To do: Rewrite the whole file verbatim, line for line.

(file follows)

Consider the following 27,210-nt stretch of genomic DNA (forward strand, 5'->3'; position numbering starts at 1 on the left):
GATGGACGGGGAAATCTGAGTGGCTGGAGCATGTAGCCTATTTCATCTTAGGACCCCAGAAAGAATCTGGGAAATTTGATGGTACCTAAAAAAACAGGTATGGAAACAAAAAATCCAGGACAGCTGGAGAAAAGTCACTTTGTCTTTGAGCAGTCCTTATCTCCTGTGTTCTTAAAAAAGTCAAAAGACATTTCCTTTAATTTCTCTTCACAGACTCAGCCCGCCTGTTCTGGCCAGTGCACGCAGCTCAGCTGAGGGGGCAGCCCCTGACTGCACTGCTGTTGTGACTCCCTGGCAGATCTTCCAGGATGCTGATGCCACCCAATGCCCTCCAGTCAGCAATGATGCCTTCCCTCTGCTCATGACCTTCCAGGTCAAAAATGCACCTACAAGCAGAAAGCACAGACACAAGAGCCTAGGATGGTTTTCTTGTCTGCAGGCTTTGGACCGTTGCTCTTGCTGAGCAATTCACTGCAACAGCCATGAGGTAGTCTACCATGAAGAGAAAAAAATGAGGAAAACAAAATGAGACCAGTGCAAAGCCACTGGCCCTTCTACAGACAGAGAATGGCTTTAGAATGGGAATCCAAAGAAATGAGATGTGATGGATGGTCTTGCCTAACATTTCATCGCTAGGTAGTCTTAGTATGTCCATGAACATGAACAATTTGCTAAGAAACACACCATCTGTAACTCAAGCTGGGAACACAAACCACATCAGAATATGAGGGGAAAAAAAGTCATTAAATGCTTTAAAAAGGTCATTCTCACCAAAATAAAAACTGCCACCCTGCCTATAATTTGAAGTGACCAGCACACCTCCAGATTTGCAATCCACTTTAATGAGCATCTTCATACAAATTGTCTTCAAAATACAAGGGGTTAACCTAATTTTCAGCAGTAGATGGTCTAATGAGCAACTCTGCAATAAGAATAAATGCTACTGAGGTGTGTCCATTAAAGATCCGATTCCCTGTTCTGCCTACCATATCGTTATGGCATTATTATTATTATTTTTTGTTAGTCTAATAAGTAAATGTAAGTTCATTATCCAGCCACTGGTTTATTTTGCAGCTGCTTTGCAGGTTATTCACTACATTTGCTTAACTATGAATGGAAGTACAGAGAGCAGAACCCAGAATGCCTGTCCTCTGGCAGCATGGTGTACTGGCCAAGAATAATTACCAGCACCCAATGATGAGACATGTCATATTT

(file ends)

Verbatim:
Consider the following 27,210-nt stretch of genomic DNA (forward strand, 5'->3'; position numbering starts at 1 on the left):
GATGGACGGGGAAATCTGAGTGGCTGGAGCATGTAGCCTATTTCATCTTAGGACCCCAGAAAGAATCTGGGAAATTTGATGGTACCTAAAAAAACAGGTATGGAAACAAAAAATCCAGGACAGCTGGAGAAAAGTCACTTTGTCTTTGAGCAGTCCTTATCTCCTGTGTTCTTAAAAAAGTCAAAAGACATTTCCTTTAATTTCTCTTCACAGACTCAGCCCGCCTGTTCTGGCCAGTGCACGCAGCTCAGCTGAGGGGGCAGCCCCTGACTGCACTGCTGTTGTGACTCCCTGGCAGATCTTCCAGGATGCTGATGCCACCCAATGCCCTCCAGTCAGCAATGATGCCTTCCCTCTGCTCATGACCTTCCAGGTCAAAAATGCACCTACAAGCAGAAAGCACAGACACAAGAGCCTAGGATGGTTTTCTTGTCTGCAGGCTTTGGACCGTTGCTCTTGCTGAGCAATTCACTGCAACAGCCATGAGGTAGTCTACCATGAAGAGAAAAAAATGAGGAAAACAAAATGAGACCAGTGCAAAGCCACTGGCCCTTCTACAGACAGAGAATGGCTTTAGAATGGGAATCCAAAGAAATGAGATGTGATGGATGGTCTTGCCTAACATTTCATCGCTAGGTAGTCTTAGTATGTCCATGAACATGAACAATTTGCTAAGAAACACACCATCTGTAACTCAAGCTGGGAACACAAACCACATCAGAATATGAGGGGAAAAAAAGTCATTAAATGCTTTAAAAAGGTCATTCTCACCAAAATAAAAACTGCCACCCTGCCTATAATTTGAAGTGACCAGCACACCTCCAGATTTGCAATCCACTTTAATGAGCATCTTCATACAAATTGTCTTCAAAATACAAGGGGTTAACCTAATTTTCAGCAGTAGATGGTCTAATGAGCAACTCTGCAATAAGAATAAATGCTACTGAGGTGTGTCCATTAAAGATCCGATTCCCTGTTCTGCCTACCATATCGTTATGGCATTATTATTATTATTTTTTGTTAGTCTAATAAGTAAATGTAAGTTCATTATCCAGCCACTGGTTTATTTTGCAGCTGCTTTGCAGGTTATTCACTACATTTGCTTAACTATGAATGGAAGTACAGAGAGCAGAACCCAGAATGCCTGTCCTCTGGCAGCATGGTGTACTGGCCAAGAATAATTACCAGCACCCAATGATGAGACATGTCATATTT